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The Big Trust

Behar-Bechukotai (Leviticus 25-27 )

by Rabbi Menachem Weiman

Striking the balance between effort and trust.

At the end of the book of Leviticus - with all the offerings, Temple vessels, and priestly duties - we have a special group of commandments that may be one of the strangest ideas in the entire Torah: the Sabbatical year (Shmitta), when we abandon the agriculture of our country for an entire year.

And while we're at it, why not command mass suicide for the entire nation? Sure, there are some smart people who wrote books on Bible criticism, suggest that a man or a group of men wrote the Torah. But how could a human being have written about the Sabbatical year? It doesn't make sense. Some say it was to let the land rest and rejuvenate. Of course, if you want to do that, you would rotate the fields, not skip planting an entire country.

No human being in his right mind would make a commandment that would cause such a hardship on the entire nation. Especially when you consider that at that time, agriculture was the main source of the nation's food supply and commerce.

It had to be God who wrote this. And why would God cause us such hardship? He explains in Leviticus 25:21: "I will command My blessing for you in the sixth year, and it will be enough produce for three years." Again, this is something only the Infinite One can promise. A blessing in the land for a bumper crop? Who can control of the sun, wind and rain to make such a promise? Only the Almighty can promise that.


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To trust the Almighty is a natural consequence of believing in Him. If there is an Infinite Being Who loves you and wants the best for you, then it follows you should trust Him. The more convinced you are of the truth of His existence, His infiniteness, and His love for you, the more trust and faith you'll have.

When we discuss concepts of trust, it usually seems to be an outgrowth of our adherence to Torah; it doesn't feel like a specific command on behalf of the Creator. But here we see in Shmita a commandment to trust that God will take care of us.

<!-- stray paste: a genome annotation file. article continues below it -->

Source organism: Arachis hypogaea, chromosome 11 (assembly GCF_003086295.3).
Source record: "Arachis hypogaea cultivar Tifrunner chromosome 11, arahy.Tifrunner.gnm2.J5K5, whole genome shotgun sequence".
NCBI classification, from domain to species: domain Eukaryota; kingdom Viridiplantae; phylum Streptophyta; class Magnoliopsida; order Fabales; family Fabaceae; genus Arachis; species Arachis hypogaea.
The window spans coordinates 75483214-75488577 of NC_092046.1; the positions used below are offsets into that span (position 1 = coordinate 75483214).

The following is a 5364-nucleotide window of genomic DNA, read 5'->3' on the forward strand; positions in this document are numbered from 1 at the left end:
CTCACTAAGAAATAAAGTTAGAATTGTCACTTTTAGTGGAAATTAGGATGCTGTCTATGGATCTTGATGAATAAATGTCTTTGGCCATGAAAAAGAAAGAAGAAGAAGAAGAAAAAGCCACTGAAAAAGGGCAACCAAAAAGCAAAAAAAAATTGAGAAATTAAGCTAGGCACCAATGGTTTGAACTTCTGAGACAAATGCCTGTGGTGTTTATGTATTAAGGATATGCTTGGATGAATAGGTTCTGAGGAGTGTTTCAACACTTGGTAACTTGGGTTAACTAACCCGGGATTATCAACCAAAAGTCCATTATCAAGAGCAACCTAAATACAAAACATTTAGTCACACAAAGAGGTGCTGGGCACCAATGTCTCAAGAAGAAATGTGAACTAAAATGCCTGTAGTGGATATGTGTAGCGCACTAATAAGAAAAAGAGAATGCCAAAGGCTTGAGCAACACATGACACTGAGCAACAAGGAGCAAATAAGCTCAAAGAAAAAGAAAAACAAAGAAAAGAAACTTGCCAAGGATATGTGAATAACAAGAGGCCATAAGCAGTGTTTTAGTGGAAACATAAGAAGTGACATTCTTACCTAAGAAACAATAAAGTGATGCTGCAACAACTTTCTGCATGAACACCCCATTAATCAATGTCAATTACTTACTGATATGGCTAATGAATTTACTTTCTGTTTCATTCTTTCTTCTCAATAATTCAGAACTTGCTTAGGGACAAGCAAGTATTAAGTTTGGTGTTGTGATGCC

Of course, trust in God is a broad topic, and is not limited to the realm of Shmita. But every seven years we express in the grandest way we can as a nation that we believe in the Almighty. It's sort of like millions of people all saying the Shema at the same time.

And what about Shabbat? While for many of us, the ability to leave work for a day each week is not difficult, for many people it is difficult. And for many years throughout history, it has been difficult for the Jews to leave work for a day each week. Shabbat and Shmita parallel each other in this way. Both the day of Shabbat and the Shmita cycle are a sign of our trust in God.


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Rabbi Eliyahu Dessler (1892-1953) described trust in God as a constant fluctuating relationship. We have choices all day long that affect our relationship with the Almighty, how much we rely on Him, how much effort we think we need to put into our endeavors, etc. If we do nothing, and wait for Him to fulfill our needs, saying, "God loves me, He'll provide," it may be a cop out. We may not want to do any work and we're just using trust in God as an excuse. If so, when the money doesn't fall through the window, we might conclude that God doesn't run the world.

Many times I have personally put an effort into a particular endeavor, only to find that my effort was not linked to the desired outcome; it came about through a different means. God likes to remind us that He runs the world. But we need to be open to this message.

In Heaven, there is a hidden scorecard, so to speak, that evaluates our trust. The events that happen to us are somewhat based on the types of challenges to our trust that we need in order to get to the next level.

Some sages even suggest that all of life - all of our challenges - are really about trust, as the Prophet Habakuk said; "A righteous person lives by his trust" (Habakuk 2:4).


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How do we put in a proper amount of effort, while at the same time trust the All-powerful, All-loving, Infinite Being running the show? Here's a four-point plan:

1) Don't worry so much. Whatever challenges arise are for your growth.

2) Pray for the outcome you want - no matter how much effort you've put in, or how sure you're going to achieve what you want.

3) Keep track of the times when things worked out the way you wanted "accidentally." (Nothing is an accident.) Once, when my teacher, Rabbi Noah Weinberg o.b.m., asked an extremely wealthy man how he was able to be so successful, the man replied with great honesty, "Sometimes mistakes turn out wonderfully."

4) Keep your mind on what God wants in every situation, and you'll see more of His hand in supplying you with what you want. As it says in the Talmud (Avot 2:4): "Make His will your will, so that He will make your will His will." The more you see His hand in your life, the more you'll come to trust Him.


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Spiritual Exercise:

This week, pray for one small thing you think you don't need God's help for.

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